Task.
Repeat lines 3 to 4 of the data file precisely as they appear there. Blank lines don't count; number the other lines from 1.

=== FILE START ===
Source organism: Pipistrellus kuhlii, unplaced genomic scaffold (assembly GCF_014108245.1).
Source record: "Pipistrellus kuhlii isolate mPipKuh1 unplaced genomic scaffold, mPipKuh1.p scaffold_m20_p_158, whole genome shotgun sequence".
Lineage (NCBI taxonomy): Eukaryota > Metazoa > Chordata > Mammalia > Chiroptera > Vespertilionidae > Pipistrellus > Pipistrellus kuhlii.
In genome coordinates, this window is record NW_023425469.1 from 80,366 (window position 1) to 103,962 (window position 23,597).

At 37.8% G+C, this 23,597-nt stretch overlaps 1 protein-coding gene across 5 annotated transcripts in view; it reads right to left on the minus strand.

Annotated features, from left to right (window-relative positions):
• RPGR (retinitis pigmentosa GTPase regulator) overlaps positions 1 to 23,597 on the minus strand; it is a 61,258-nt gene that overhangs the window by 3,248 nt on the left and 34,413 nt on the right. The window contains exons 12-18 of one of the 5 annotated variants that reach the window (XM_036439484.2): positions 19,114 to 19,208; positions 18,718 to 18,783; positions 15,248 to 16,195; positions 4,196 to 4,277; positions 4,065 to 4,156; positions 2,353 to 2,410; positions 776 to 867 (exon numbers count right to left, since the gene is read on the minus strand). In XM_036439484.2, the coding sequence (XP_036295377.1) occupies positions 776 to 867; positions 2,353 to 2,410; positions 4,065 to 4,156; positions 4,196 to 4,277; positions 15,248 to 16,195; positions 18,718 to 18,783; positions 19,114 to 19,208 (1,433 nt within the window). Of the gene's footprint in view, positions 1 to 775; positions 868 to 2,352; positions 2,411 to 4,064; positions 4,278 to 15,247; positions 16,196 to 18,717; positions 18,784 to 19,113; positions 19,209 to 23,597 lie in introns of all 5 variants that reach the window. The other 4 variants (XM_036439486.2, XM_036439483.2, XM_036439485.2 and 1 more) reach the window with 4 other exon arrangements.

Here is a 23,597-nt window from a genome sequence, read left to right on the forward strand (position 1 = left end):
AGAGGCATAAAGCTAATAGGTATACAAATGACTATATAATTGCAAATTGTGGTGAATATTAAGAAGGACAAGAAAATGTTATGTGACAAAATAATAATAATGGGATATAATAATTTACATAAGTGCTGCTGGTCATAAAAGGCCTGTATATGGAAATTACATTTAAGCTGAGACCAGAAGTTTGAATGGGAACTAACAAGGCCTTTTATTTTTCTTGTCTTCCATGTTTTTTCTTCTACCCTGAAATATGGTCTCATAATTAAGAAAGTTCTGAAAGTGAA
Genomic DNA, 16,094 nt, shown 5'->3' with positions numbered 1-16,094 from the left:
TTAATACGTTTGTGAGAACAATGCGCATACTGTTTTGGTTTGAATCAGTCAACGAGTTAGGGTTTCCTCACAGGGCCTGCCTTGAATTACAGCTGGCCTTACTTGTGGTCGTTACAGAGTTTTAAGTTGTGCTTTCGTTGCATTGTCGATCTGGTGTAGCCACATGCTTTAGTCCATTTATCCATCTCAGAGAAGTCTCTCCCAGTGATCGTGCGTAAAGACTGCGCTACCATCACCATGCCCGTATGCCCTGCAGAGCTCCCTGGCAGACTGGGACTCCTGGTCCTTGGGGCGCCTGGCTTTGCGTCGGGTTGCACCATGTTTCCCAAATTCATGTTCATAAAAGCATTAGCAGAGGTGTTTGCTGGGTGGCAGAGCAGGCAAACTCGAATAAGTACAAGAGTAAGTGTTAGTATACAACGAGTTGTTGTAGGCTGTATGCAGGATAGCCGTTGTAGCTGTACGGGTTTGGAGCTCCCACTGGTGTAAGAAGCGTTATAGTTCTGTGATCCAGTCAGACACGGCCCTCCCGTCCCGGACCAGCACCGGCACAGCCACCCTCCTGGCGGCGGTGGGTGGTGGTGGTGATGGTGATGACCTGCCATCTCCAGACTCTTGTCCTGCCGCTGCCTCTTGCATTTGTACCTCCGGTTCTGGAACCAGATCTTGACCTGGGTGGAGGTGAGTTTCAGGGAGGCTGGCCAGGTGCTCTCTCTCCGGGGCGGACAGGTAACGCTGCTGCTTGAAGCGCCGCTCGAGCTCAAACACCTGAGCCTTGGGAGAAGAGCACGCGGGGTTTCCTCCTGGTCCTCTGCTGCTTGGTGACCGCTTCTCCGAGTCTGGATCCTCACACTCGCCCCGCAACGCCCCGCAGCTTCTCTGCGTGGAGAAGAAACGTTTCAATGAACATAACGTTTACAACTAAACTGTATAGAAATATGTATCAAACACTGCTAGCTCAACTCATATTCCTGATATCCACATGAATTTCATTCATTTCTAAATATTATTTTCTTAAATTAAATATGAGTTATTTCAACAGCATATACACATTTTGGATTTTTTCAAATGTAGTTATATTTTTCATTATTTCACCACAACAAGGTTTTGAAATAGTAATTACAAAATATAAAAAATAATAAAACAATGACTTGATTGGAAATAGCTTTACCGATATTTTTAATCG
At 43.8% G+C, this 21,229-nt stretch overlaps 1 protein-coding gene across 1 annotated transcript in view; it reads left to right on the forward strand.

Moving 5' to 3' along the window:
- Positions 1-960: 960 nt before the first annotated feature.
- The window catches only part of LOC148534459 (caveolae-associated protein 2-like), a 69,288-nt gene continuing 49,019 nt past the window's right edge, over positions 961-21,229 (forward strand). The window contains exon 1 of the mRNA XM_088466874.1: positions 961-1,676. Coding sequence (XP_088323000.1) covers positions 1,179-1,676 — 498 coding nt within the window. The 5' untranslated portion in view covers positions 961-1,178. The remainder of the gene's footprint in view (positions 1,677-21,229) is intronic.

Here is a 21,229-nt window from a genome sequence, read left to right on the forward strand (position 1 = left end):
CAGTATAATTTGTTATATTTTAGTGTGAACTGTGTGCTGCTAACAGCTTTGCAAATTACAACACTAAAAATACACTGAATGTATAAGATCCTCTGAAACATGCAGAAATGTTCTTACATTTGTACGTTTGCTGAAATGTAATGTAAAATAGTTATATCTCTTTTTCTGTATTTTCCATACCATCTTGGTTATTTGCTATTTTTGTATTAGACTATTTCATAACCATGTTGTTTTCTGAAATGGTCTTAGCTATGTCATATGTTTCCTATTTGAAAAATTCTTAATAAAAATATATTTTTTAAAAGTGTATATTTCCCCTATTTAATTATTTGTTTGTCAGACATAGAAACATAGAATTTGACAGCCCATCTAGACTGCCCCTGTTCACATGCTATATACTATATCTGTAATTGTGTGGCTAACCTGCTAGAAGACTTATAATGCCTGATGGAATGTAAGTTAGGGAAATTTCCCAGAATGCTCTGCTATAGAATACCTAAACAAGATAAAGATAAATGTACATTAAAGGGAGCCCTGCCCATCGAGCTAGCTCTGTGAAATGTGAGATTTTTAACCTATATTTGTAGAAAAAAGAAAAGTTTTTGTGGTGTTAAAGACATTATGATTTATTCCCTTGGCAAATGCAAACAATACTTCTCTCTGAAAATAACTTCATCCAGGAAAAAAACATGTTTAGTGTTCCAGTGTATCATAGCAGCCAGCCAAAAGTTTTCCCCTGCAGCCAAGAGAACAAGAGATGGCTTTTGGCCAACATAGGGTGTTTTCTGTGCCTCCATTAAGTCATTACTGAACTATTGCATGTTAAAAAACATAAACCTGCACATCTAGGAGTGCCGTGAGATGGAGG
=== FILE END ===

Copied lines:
Lineage (NCBI taxonomy): Eukaryota > Metazoa > Chordata > Mammalia > Chiroptera > Vespertilionidae > Pipistrellus > Pipistrellus kuhlii.
In genome coordinates, this window is record NW_023425469.1 from 80,366 (window position 1) to 103,962 (window position 23,597).